Executive MBA student Robert Crosby III (Class of 2021) is based in Washington, D.C., where he works for the Flamboyan Foundation, a private family foundation focused on solving complex societal challenges. The former teacher continues to work in education, and shares his efforts to improve inner-city schools and how Darden fits into his plans to advance his professional purpose.
What is your current job?
I am an educator at my core. I have spent the last 10 years as a teacher, school administrator and nonprofit leader working to understand and address the injustices that plague inner-city schools. I currently serve as one of the managing directors of partnerships for a local education nonprofit in D.C. Our work focuses on bridging the gap between school and home, through building authentic partnerships grounded in trust, and consistent two-way communication between families and educators.
This requires managing system-level change at both the school and district levels, applying technical and adaptive capacity building to key school personnel. I oversee our program strategy and manage our team of program staff that provides coaching and skill-building for school and district leaders in family engagement that improves academic outcomes for students across D.C.
Why did you decide to pursue an MBA?
Through my 10 years working in education for better educational opportunities for inner-city students, I have realized ineffective strategy, systems and management fail our city’s most marginalized children. There is a dearth of education leaders with business acumen, and this can sometimes result in ineffective education initiatives lacking a clear ROI. I want to focus on ensuring education sector leaders have the necessary financial, operational and managerial skills to develop effective strategies, implementation plans and clear measures that track outcomes and address inefficiencies from program launch through implementation and closeout. Too often, good intentions and passion override strategy, leading to unsustainable programs, ineffective execution and wasted resources.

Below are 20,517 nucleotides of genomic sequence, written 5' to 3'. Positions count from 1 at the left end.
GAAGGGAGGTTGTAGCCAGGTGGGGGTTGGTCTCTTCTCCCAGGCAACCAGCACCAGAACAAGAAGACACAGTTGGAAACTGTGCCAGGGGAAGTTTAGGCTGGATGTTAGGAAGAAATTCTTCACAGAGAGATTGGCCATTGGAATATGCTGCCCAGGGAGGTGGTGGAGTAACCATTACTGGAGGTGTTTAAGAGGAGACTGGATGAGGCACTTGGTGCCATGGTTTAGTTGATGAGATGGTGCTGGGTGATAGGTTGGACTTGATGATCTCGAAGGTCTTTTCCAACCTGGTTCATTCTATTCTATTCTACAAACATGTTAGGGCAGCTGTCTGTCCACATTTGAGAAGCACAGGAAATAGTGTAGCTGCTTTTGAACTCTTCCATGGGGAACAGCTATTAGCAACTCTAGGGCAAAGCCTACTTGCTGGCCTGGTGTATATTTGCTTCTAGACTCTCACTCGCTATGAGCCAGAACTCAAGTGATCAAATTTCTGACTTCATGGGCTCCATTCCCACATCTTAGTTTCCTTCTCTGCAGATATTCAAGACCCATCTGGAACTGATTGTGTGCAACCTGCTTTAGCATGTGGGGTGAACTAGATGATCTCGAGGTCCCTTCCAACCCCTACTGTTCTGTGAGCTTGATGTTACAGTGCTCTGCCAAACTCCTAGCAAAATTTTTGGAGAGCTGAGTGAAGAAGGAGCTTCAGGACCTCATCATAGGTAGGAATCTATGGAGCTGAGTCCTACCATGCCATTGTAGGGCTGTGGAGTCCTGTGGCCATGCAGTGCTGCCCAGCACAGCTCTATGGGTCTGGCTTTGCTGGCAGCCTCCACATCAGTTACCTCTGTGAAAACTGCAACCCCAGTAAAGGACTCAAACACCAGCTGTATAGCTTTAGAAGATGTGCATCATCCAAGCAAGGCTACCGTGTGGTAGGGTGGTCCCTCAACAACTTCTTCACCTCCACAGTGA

Why did you choose Darden?
In the summer of 2008, I had the opportunity to attend a weeklong program at Harvard Business School. And since that moment, I knew two things: I wanted my MBA, and I was obsessed with the case-based method of teaching. At that point, I had experienced about 17 years of schooling and had never experienced anything like the rigor and engagement of the the case method of instruction.
The quality of the teaching and student support offered at Darden made the School the obvious choice for me. Darden’s Executive MBA program is one of the most rigorous programs you can find, and its commitment to a high-quality student experience overall was incredibly compelling.
What attracted you to the executive formats of the Darden MBA?
I actually went to observe both the full-time and executive formats, and ultimately chose the executive format for the experience of my classmates. I wanted to build a network of other seasoned professionals who were leading and directing teams, as that’s most relevant for my current career stage.
What’s your favorite thing about your classmates so far?
I’m blown away by the commitment and work ethic of my classmates. It’s truly inspiring. Many classmates are managing demanding full-time jobs, families, community commitments, and they are still completing full-time Darden course work and offering significant contributions to our cohort. The breadth of experiences, knowledge and skills of my classmates are incredible.
What are you most excited about doing during the program?
I’m most excited about the global learning experience. I’ll be participating in the Brazil global residency. It’s a country I’ve always wanted to visit, and I’ll have the opportunity not only to visit but get an insider view of how business works in the country.
What advice do you have for prospective students?
It took me 11 years from the time I knew I wanted an MBA to the time I applied! Every year, I took time to reflect on what was most important to me and ask myself how does an MBA align with my personal and career goals at this moment?
I experienced a lot of leadership growth and success without an MBA, and the degree simply didn’t make sense for me for many years. I share that to say, an MBA is a huge time and financial investment. Knowing that this is the right moment for you personally and professionally to pursue this education is important.
I would also encourage you to do your homework, look into multiple programs by going on class visits and talk to alumni so you can choose the best program for your learning style and goals.